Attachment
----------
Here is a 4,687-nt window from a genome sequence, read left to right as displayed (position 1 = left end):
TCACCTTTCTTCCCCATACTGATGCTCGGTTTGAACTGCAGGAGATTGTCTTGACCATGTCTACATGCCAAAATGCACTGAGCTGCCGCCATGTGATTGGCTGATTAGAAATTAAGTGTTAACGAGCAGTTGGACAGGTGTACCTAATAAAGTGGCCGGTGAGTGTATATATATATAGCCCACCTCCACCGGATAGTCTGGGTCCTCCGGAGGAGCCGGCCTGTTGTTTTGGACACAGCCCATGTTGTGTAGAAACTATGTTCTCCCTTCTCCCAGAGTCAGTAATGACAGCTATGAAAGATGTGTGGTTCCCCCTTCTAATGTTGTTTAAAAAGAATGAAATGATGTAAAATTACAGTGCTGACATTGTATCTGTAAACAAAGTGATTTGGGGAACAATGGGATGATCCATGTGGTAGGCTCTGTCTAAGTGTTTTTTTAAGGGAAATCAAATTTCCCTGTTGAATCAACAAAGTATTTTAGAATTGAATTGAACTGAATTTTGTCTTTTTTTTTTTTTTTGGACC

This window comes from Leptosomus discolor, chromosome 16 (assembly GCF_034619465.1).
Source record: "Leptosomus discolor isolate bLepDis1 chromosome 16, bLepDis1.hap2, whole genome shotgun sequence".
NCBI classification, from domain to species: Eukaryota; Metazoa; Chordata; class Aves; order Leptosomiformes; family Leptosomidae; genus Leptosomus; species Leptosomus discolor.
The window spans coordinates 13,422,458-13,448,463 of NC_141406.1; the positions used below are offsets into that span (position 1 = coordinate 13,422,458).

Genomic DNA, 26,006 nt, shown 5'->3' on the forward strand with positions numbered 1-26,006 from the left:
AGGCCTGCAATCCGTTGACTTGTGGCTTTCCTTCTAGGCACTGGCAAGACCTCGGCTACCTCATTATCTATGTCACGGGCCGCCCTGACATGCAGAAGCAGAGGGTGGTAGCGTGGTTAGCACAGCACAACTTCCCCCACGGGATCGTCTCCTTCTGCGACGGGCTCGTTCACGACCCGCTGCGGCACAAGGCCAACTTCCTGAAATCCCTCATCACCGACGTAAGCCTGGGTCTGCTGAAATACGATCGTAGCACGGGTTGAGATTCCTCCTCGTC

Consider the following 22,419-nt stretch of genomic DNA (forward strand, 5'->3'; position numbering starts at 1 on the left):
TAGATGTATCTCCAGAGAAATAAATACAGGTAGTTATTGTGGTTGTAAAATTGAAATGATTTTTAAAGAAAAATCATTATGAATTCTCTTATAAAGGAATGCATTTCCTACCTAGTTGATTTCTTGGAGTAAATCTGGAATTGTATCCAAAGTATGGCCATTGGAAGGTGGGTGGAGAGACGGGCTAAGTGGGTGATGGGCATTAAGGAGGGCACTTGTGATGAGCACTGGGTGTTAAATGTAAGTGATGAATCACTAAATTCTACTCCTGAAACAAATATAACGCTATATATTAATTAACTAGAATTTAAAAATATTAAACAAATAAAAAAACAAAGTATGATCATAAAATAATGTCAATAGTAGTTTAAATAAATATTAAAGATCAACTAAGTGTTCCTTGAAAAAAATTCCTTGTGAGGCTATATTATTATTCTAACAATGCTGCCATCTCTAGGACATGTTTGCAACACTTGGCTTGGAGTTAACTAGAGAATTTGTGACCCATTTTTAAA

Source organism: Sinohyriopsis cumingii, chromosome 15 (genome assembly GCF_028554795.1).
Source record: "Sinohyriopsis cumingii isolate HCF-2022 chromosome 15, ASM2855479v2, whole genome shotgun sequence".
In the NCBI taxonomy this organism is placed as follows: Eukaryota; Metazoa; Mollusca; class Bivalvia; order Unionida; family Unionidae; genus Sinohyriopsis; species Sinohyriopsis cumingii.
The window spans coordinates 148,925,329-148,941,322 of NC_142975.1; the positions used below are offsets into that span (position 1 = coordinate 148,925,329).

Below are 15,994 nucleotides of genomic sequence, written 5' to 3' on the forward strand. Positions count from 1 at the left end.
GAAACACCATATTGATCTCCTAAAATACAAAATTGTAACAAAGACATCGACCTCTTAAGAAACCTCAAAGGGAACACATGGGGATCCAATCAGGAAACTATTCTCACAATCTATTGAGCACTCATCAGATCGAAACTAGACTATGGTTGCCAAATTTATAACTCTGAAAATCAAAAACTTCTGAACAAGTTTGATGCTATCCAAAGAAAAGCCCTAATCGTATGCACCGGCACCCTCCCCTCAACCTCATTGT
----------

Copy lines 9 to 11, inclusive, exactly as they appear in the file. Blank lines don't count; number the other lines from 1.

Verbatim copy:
Consider the following 22,419-nt stretch of genomic DNA (forward strand, 5'->3'; position numbering starts at 1 on the left):
TAGATGTATCTCCAGAGAAATAAATACAGGTAGTTATTGTGGTTGTAAAATTGAAATGATTTTTAAAGAAAAATCATTATGAATTCTCTTATAAAGGAATGCATTTCCTACCTAGTTGATTTCTTGGAGTAAATCTGGAATTGTATCCAAAGTATGGCCATTGGAAGGTGGGTGGAGAGACGGGCTAAGTGGGTGATGGGCATTAAGGAGGGCACTTGTGATGAGCACTGGGTGTTAAATGTAAGTGATGAATCACTAAATTCTACTCCTGAAACAAATATAACGCTATATATTAATTAACTAGAATTTAAAAATATTAAACAAATAAAAAAACAAAGTATGATCATAAAATAATGTCAATAGTAGTTTAAATAAATATTAAAGATCAACTAAGTGTTCCTTGAAAAAAATTCCTTGTGAGGCTATATTATTATTCTAACAATGCTGCCATCTCTAGGACATGTTTGCAACACTTGGCTTGGAGTTAACTAGAGAATTTGTGACCCATTTTTAAA

Source organism: Sinohyriopsis cumingii, chromosome 15 (genome assembly GCF_028554795.1).